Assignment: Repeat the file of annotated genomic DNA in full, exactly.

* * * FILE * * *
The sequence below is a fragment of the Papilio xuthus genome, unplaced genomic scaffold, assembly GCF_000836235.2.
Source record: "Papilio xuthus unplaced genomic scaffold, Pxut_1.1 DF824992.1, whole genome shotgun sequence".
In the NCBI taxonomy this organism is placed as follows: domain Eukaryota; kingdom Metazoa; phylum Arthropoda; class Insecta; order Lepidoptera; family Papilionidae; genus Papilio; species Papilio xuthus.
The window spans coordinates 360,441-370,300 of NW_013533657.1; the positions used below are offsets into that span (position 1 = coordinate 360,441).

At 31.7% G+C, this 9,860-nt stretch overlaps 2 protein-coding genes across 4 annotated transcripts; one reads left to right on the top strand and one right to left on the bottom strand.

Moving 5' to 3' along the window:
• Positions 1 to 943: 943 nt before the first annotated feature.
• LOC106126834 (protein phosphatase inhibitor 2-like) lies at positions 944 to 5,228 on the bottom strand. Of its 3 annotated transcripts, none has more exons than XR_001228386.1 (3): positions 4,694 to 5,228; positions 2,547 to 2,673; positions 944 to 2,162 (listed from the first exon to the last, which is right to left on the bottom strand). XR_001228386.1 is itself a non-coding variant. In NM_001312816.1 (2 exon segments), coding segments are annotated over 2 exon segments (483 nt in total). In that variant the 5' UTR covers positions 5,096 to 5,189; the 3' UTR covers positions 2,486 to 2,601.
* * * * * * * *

The sequence below is a fragment of the Papilio xuthus genome, unplaced genomic scaffold, assembly GCF_000836235.2.
Source record: "Papilio xuthus unplaced genomic scaffold, Pxut_1.1 DF824992.1, whole genome shotgun sequence".
In the NCBI taxonomy this organism is placed as follows: domain Eukaryota; kingdom Metazoa; phylum Arthropoda; class Insecta; order Lepidoptera; family Papilionidae; genus Papilio; species Papilio xuthus.
The window spans coordinates 360,441-370,300 of NW_013533657.1; the positions used below are offsets into that span (position 1 = coordinate 360,441).

At 31.7% G+C, this 9,860-nt stretch overlaps 2 protein-coding genes across 4 annotated transcripts; one reads left to right on the top strand and one right to left on the bottom strand.

Moving 5' to 3' along the window:
• Positions 1 to 943: 943 nt before the first annotated feature.
• LOC106126834 (protein phosphatase inhibitor 2-like) lies at positions 944 to 5,228 on the bottom strand. Of its 3 annotated transcripts, none has more exons than XR_001228386.1 (3): positions 4,694 to 5,228; positions 2,547 to 2,673; positions 944 to 2,162 (listed from the first exon to the last, which is right to left on the bottom strand). XR_001228386.1 is itself a non-coding variant. In NM_001312816.1 (2 exon segments), coding segments are annotated over 2 exon segments (483 nt in total). In that variant the 5' UTR covers positions 5,096 to 5,189; the 3' UTR covers positions 2,486 to 2,601.